|Hongbin Li, Junsen Zhang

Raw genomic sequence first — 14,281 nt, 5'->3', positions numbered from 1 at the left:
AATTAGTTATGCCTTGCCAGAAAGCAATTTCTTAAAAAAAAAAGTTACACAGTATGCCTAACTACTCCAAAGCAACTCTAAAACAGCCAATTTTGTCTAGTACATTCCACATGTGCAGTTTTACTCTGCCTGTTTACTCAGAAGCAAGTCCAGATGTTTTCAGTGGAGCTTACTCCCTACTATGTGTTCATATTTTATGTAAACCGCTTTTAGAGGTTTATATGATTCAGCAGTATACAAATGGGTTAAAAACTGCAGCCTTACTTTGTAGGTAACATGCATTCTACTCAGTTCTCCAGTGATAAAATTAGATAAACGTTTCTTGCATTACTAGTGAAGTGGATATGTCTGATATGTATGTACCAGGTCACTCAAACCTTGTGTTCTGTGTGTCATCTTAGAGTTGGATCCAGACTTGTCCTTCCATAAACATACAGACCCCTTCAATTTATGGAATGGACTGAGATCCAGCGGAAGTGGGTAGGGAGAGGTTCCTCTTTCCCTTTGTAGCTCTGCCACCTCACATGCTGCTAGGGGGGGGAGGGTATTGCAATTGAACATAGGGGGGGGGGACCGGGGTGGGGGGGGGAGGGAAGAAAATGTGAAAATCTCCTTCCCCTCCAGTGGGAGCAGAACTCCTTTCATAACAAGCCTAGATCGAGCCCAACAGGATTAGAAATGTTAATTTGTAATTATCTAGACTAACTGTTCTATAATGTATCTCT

This paper measures the eﬀect of the unique one-child policy on fertility by exploring the natural experiment that has been created by China’s special aﬃrmative birth control policy, which is possibly the largest social experiment in human history. Because the one-child policy only applied to Han Chinese, but not to ethnic minorities, we construct a diﬀerences-in-diﬀerences estimator to identify the eﬀect of the policy on fertility. Such a natural experiment is a rare opportunity, whether for the analysis of the eﬀect on fertility or for the analysis of economics in general. Using two rounds of the Chinese Population Census, we ﬁnd that the one-child policy has had a large eﬀect on fertility. The average eﬀect on the post-treatment cohorts on the probability of having a second child is as large as -11 percentage points. We also ﬁnd that the magnitude is larger in urban areas and for more educated women. Our robustness tests suggest that our diﬀerences-in-diﬀerences estimates of the eﬀect of the one-child policy are not very likely to be driven by other policy or socio-economic changes that have aﬀected the Han and the minorities diﬀerently. The identiﬁcation strategy that is based on this unique natural experiment can potentially be used to break endogeneity in other economic relationships, such as the eﬀect of one more child on parental labor supply, child quality, and the stability of marriage.